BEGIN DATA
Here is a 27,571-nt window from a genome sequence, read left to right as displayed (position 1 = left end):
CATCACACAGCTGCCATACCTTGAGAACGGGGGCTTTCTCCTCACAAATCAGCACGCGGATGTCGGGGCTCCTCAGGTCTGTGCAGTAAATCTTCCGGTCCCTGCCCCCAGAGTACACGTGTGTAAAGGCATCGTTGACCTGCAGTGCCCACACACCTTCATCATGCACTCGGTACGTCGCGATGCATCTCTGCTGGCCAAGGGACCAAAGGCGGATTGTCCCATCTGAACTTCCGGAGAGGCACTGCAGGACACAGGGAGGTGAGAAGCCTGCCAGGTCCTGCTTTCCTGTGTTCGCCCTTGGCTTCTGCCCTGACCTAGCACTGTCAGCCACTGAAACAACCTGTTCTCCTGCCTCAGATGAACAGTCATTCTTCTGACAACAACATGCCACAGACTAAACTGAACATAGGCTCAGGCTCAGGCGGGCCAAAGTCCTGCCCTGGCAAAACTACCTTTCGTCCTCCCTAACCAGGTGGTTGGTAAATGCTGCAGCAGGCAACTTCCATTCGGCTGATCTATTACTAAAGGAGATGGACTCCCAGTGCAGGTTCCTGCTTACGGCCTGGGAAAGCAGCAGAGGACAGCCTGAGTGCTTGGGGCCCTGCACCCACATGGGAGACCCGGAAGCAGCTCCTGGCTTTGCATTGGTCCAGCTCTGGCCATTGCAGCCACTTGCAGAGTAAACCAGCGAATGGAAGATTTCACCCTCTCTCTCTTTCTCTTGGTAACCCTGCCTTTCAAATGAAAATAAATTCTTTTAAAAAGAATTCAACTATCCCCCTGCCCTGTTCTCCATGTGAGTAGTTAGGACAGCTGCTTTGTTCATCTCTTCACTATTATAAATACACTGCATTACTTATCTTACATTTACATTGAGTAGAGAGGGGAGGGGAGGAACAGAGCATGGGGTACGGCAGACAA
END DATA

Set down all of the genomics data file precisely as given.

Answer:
Here is a 27,571-nt window from a genome sequence, read left to right as displayed (position 1 = left end):
CATCACACAGCTGCCATACCTTGAGAACGGGGGCTTTCTCCTCACAAATCAGCACGCGGATGTCGGGGCTCCTCAGGTCTGTGCAGTAAATCTTCCGGTCCCTGCCCCCAGAGTACACGTGTGTAAAGGCATCGTTGACCTGCAGTGCCCACACACCTTCATCATGCACTCGGTACGTCGCGATGCATCTCTGCTGGCCAAGGGACCAAAGGCGGATTGTCCCATCTGAACTTCCGGAGAGGCACTGCAGGACACAGGGAGGTGAGAAGCCTGCCAGGTCCTGCTTTCCTGTGTTCGCCCTTGGCTTCTGCCCTGACCTAGCACTGTCAGCCACTGAAACAACCTGTTCTCCTGCCTCAGATGAACAGTCATTCTTCTGACAACAACATGCCACAGACTAAACTGAACATAGGCTCAGGCTCAGGCGGGCCAAAGTCCTGCCCTGGCAAAACTACCTTTCGTCCTCCCTAACCAGGTGGTTGGTAAATGCTGCAGCAGGCAACTTCCATTCGGCTGATCTATTACTAAAGGAGATGGACTCCCAGTGCAGGTTCCTGCTTACGGCCTGGGAAAGCAGCAGAGGACAGCCTGAGTGCTTGGGGCCCTGCACCCACATGGGAGACCCGGAAGCAGCTCCTGGCTTTGCATTGGTCCAGCTCTGGCCATTGCAGCCACTTGCAGAGTAAACCAGCGAATGGAAGATTTCACCCTCTCTCTCTTTCTCTTGGTAACCCTGCCTTTCAAATGAAAATAAATTCTTTTAAAAAGAATTCAACTATCCCCCTGCCCTGTTCTCCATGTGAGTAGTTAGGACAGCTGCTTTGTTCATCTCTTCACTATTATAAATACACTGCATTACTTATCTTACATTTACATTGAGTAGAGAGGGGAGGGGAGGAACAGAGCATGGGGTACGGCAGACAA